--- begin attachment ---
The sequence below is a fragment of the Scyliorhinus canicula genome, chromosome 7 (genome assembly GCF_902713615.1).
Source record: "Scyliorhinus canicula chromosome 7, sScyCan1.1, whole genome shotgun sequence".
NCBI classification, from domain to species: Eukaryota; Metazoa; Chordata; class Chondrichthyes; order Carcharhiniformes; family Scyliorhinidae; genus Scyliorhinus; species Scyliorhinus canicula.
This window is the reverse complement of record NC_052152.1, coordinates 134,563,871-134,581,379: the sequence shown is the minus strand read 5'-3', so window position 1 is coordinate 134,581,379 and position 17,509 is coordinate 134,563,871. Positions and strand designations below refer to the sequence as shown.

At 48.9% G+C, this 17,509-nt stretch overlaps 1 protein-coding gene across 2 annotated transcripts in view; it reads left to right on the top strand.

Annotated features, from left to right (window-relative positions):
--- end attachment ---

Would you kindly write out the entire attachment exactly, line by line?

The sequence below is a fragment of the Scyliorhinus canicula genome, chromosome 7 (genome assembly GCF_902713615.1).
Source record: "Scyliorhinus canicula chromosome 7, sScyCan1.1, whole genome shotgun sequence".
NCBI classification, from domain to species: Eukaryota; Metazoa; Chordata; class Chondrichthyes; order Carcharhiniformes; family Scyliorhinidae; genus Scyliorhinus; species Scyliorhinus canicula.
This window is the reverse complement of record NC_052152.1, coordinates 134,563,871-134,581,379: the sequence shown is the minus strand read 5'-3', so window position 1 is coordinate 134,581,379 and position 17,509 is coordinate 134,563,871. Positions and strand designations below refer to the sequence as shown.

At 48.9% G+C, this 17,509-nt stretch overlaps 1 protein-coding gene across 2 annotated transcripts in view; it reads left to right on the top strand.

Annotated features, from left to right (window-relative positions):